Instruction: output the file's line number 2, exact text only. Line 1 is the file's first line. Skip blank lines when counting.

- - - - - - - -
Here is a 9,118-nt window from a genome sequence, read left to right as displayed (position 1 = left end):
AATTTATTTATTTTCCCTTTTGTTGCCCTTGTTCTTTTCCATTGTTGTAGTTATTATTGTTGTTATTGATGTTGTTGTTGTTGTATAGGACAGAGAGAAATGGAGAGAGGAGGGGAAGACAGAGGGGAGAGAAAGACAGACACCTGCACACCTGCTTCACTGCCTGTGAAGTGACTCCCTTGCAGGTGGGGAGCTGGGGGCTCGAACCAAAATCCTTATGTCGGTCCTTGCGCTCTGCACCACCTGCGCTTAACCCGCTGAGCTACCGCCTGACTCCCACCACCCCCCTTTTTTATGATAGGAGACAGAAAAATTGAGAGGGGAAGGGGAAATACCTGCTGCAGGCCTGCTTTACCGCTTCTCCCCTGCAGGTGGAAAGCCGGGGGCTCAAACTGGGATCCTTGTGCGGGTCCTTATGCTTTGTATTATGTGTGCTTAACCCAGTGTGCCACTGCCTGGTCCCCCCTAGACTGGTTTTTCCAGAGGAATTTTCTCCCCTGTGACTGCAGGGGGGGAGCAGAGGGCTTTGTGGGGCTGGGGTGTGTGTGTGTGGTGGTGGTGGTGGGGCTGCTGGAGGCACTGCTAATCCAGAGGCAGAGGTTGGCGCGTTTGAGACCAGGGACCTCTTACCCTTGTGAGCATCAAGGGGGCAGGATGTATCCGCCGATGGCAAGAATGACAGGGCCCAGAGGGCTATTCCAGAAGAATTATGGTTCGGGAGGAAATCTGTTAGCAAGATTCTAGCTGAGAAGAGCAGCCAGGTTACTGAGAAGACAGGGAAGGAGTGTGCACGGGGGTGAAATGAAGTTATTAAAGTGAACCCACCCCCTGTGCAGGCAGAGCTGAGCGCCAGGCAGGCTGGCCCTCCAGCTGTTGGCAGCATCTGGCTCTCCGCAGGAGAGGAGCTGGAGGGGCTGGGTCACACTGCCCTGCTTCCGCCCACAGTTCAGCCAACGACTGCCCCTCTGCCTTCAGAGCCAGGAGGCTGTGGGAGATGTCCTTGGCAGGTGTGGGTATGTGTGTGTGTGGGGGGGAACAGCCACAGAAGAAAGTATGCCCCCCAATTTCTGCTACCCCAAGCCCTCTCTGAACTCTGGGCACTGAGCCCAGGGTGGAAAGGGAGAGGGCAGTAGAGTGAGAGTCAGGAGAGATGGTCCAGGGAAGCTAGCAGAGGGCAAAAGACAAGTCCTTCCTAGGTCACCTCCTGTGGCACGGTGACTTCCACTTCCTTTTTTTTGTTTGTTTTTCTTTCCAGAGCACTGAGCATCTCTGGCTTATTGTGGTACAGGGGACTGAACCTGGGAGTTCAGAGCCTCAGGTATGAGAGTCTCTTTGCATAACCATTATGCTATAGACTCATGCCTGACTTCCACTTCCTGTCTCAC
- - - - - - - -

AATTTATTTATTTTCCCTTTTGTTGCCCTTGTTCTTTTCCATTGTTGTAGTTATTATTGTTGTTATTGATGTTGTTGTTGTTGTATAGGACAGAGAGAAATGGAGAGAGGAGGGGAAGACAGAGGGGAGAGAAAGACAGACACCTGCACACCTGCTTCACTGCCTGTGAAGTGACTCCCTTGCAGGTGGGGAGCTGGGGGCTCGAACCAAAATCCTTATGTCGGTCCTTGCGCTCTGCACCACCTGCGCTTAACCCGCTGAGCTACCGCCTGACTCCCACCACCCCCCTTTTTTATGATAGGAGACAGAAAAATTGAGAGGGGAAGGGGAAATACCTGCTGCAGGCCTGCTTTACCGCTTCTCCCCTGCAGGTGGAAAGCCGGGGGCTCAAACTGGGATCCTTGTGCGGGTCCTTATGCTTTGTATTATGTGTGCTTAACCCAGTGTGCCACTGCCTGGTCCCCCCTAGACTGGTTTTTCCAGAGGAATTTTCTCCCCTGTGACTGCAGGGGGGGAGCAGAGGGCTTTGTGGGGCTGGGGTGTGTGTGTGTGGTGGTGGTGGTGGGGCTGCTGGAGGCACTGCTAATCCAGAGGCAGAGGTTGGCGCGTTTGAGACCAGGGACCTCTTACCCTTGTGAGCATCAAGGGGGCAGGATGTATCCGCCGATGGCAAGAATGACAGGGCCCAGAGGGCTATTCCAGAAGAATTATGGTTCGGGAGGAAATCTGTTAGCAAGATTCTAGCTGAGAAGAGCAGCCAGGTTACTGAGAAGACAGGGAAGGAGTGTGCACGGGGGTGAAATGAAGTTATTAAAGTGAACCCACCCCCTGTGCAGGCAGAGCTGAGCGCCAGGCAGGCTGGCCCTCCAGCTGTTGGCAGCATCTGGCTCTCCGCAGGAGAGGAGCTGGAGGGGCTGGGTCACACTGCCCTGCTTCCGCCCACAGTTCAGCCAACGACTGCCCCTCTGCCTTCAGAGCCAGGAGGCTGTGGGAGATGTCCTTGGCAGGTGTGGGTATGTGTGTGTGTGGGGGGGAACAGCCACAGAAGAAAGTATGCCCCCCAATTTCTGCTACCCCAAGCCCTCTCTGAACTCTGGGCACTGAGCCCAGGGTGGAAAGGGAGAGGGCAGTAGAGTGAGAGTCAGGAGAGATGGTCCAGGGAAGCTAGCAGAGGGCAAAAGACAAGTCCTTCCTAGGTCACCTCCTGTGGCACGGTGACTTCCACTTCCTTTTTTTTGTTTGTTTTTCTTTCCAGAGCACTGAGCATCTCTGGCTTATTGTGGTACAGGGGACTGAACCTGGGAGTTCAGAGCCTCAGGTATGAGAGTCTCTTTGCATAACCATTATGCTATAGACTCATGCCTGACTTCCACTTCCTGTCTCAC